So, intelligent, intelligible engagement is what we’re about here at – always and only for the glory of God and salvation of those He loves. We aim to speak about relevant issues with the understanding that God has already broken into our world to affect change and will one day do so in an even more impressive way.

In the meantime, “I’ll pray for you” (“bless your heart”). You might feel the need to “take it to the Lord in prayer,” but – “God-willing” – this website may one day help others to see “fruit in your life.”

But only  if God “lays it on your heart.”

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  1. Jesus announced the gospel (good news) of the kingdom that was coming through him. While the kingdom of Israel (including his own disciples until after his resurrection) heard this and saw him as the “Messiah” (anointed king, of Israel)–and either rejoiced in that or rejected that–Jesus preferred to call himself the son of man. And sometimes he associated this son of man with the one like a son of man in Dan. 7. In Dan. 7:13-14, one like a son of man is given a kingdom, so that all peoples, nations, and languages should serve him; his dominion is eternal and will never end. Thus in Mt. 28, after Jesus’ resurrection, he tells his disciples all authority in heaven and on earth is his; so go to all the nations, make disciples, baptize them into the name (the presence and power) of the Father, Son, and Holy Spirit, and teach them to do everything Jesus commanded (as king). It seems clear that Jesus saw his new kingdom as an international kingdom of disciples who would practice what he preached and taught, through the grace (presence and power) of the Spirit, Son, and Father.

    Questions for today include: what percentage of church members are faithful disciples? Does our national kingdom–like Israel at the time of Jesus–want Jesus to be our Messiah? If Jesus confronted the sin of the leaders of the kingdom of Israel (especially the scribes and Pharisees, but also the chief priests), would he not also confront the sin of the leaders of our nation (whatever nation that is)? If Jesus did not try to reform Israel (and become their leader)–but focused on inaugurating his new kingdom–should we try to reform our nation (or focus on making disciples)?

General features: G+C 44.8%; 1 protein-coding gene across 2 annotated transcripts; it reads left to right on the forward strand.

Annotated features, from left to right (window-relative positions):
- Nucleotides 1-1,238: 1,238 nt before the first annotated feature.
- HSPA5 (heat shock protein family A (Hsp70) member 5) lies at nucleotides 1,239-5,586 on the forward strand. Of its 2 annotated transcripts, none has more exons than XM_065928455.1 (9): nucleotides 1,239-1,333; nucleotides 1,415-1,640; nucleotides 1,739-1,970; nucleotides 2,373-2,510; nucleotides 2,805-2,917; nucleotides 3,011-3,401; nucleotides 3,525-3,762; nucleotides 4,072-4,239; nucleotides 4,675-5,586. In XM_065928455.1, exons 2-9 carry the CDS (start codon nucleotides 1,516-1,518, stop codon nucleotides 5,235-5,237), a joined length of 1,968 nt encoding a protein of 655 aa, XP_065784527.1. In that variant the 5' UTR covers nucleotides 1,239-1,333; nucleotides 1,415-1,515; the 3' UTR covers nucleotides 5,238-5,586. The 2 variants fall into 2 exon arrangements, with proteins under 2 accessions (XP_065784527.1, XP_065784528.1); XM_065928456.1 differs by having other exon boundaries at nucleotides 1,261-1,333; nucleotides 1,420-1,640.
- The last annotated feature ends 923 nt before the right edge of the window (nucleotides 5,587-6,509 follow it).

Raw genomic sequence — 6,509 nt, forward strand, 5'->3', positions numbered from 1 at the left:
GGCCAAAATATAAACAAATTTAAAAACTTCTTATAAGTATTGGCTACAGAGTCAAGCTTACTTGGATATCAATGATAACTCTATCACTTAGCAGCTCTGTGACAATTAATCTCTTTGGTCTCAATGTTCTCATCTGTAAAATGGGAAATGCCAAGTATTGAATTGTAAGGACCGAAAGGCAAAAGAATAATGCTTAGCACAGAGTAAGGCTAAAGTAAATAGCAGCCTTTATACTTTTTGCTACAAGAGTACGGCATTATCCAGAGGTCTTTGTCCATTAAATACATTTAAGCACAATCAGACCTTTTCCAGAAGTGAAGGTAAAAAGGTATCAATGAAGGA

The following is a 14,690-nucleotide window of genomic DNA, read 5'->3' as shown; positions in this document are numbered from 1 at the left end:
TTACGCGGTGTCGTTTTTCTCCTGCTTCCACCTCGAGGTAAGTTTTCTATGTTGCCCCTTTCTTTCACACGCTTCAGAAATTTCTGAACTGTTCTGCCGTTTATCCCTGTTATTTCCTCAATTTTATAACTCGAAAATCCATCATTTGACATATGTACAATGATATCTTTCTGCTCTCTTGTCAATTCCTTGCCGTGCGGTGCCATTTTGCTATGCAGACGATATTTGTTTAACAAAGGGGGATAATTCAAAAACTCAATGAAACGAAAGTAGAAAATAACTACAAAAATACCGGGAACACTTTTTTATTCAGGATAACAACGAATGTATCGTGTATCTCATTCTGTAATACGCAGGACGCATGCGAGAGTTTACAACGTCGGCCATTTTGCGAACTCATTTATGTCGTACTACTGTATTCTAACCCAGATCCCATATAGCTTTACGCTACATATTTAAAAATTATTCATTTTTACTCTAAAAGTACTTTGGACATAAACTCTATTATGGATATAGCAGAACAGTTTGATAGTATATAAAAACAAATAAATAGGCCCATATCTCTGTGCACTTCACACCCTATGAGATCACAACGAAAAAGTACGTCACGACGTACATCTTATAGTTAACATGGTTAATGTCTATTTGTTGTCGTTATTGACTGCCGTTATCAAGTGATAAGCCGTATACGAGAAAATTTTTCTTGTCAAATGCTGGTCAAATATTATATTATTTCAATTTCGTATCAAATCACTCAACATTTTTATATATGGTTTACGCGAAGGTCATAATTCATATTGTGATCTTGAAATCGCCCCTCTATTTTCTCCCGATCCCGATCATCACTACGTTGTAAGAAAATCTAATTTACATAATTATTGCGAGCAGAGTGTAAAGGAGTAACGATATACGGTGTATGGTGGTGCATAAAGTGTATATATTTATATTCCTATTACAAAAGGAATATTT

• “Lucas,”

      Thanks for the comment! I agree: especially in the light of Revelation 1, Jesus’ appropriation of the “Son of Man” title is significant. Also, several of your “questions for today” are important – particularly the one about holding the leaders of our nation accountable to God’s ultimate standard. I believe that’s a large part of what we’re about here at FP: judging the government (as all things) in the light of Scripture, not the other way around.

      I’m not sure I understand all of your questions, though, because I’m not sure what you mean by “national kingdom.” If you’re talking about the collective population as a group of individuals, then I think we’re on the same page (and political engagement is but one avenue among many for making the truths of the Gospel known). On this view, Jesus was, in fact, trying to reform Israel, because He was trying to make disciples of the people as individuals – the two are not mutually exclusive.

      If, though, you mean “national kingdom” as a separate entity than the vox populi, then I’m not sure where to go. Precisely because, as you say, the Kingdom is a matter of people, not national politics, I’m not as concerned if “the State” is officially Christian or not (provided that every individual is free to be so) – but from the sound of it, neither are you.

      So, yes – the Kingdom is a matter of hearts, not votes. And it’s not limited to any one nation, but Christ is Lord Over All. Insofar as we are able to, though, it seems appropriate to speak Gospel truth into every sphere of our influence – including the political one – provided that true discipleship remains our focus, instead of the bitter power-mongering into which politics can so frequently degenerate.